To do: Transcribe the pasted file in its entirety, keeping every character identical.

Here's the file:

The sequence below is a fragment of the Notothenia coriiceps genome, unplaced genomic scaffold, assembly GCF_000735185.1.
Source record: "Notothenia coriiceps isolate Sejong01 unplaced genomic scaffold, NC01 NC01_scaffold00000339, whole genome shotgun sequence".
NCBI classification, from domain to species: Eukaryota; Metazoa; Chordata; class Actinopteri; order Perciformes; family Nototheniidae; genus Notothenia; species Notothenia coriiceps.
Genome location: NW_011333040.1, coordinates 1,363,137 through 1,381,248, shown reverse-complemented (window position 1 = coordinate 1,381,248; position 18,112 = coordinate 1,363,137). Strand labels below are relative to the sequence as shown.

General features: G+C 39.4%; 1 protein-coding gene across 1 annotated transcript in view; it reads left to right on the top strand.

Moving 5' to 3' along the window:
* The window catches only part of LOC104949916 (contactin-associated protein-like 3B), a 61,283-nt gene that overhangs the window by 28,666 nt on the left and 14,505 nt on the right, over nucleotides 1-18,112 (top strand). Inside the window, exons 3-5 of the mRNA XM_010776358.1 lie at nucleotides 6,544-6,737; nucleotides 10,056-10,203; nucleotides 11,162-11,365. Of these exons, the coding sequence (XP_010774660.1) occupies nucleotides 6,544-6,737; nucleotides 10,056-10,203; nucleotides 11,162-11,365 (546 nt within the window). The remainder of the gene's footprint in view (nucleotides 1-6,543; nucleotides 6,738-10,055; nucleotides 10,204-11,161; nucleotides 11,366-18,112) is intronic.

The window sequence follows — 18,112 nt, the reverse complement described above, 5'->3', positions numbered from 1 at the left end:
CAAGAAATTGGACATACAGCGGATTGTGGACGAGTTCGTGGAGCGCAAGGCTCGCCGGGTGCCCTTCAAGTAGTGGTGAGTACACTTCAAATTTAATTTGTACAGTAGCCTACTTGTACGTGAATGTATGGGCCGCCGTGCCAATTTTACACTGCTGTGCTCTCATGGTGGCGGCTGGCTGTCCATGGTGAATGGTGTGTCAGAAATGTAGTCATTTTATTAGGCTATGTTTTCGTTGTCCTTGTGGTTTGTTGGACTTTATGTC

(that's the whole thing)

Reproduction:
The sequence below is a fragment of the Notothenia coriiceps genome, unplaced genomic scaffold, assembly GCF_000735185.1.
Source record: "Notothenia coriiceps isolate Sejong01 unplaced genomic scaffold, NC01 NC01_scaffold00000339, whole genome shotgun sequence".
NCBI classification, from domain to species: Eukaryota; Metazoa; Chordata; class Actinopteri; order Perciformes; family Nototheniidae; genus Notothenia; species Notothenia coriiceps.
Genome location: NW_011333040.1, coordinates 1,363,137 through 1,381,248, shown reverse-complemented (window position 1 = coordinate 1,381,248; position 18,112 = coordinate 1,363,137). Strand labels below are relative to the sequence as shown.

General features: G+C 39.4%; 1 protein-coding gene across 1 annotated transcript in view; it reads left to right on the top strand.

Moving 5' to 3' along the window:
* The window catches only part of LOC104949916 (contactin-associated protein-like 3B), a 61,283-nt gene that overhangs the window by 28,666 nt on the left and 14,505 nt on the right, over nucleotides 1-18,112 (top strand). Inside the window, exons 3-5 of the mRNA XM_010776358.1 lie at nucleotides 6,544-6,737; nucleotides 10,056-10,203; nucleotides 11,162-11,365. Of these exons, the coding sequence (XP_010774660.1) occupies nucleotides 6,544-6,737; nucleotides 10,056-10,203; nucleotides 11,162-11,365 (546 nt within the window). The remainder of the gene's footprint in view (nucleotides 1-6,543; nucleotides 6,738-10,055; nucleotides 10,204-11,161; nucleotides 11,366-18,112) is intronic.

The window sequence follows — 18,112 nt, the reverse complement described above, 5'->3', positions numbered from 1 at the left end:
CAAGAAATTGGACATACAGCGGATTGTGGACGAGTTCGTGGAGCGCAAGGCTCGCCGGGTGCCCTTCAAGTAGTGGTGAGTACACTTCAAATTTAATTTGTACAGTAGCCTACTTGTACGTGAATGTATGGGCCGCCGTGCCAATTTTACACTGCTGTGCTCTCATGGTGGCGGCTGGCTGTCCATGGTGAATGGTGTGTCAGAAATGTAGTCATTTTATTAGGCTATGTTTTCGTTGTCCTTGTGGTTTGTTGGACTTTATGTC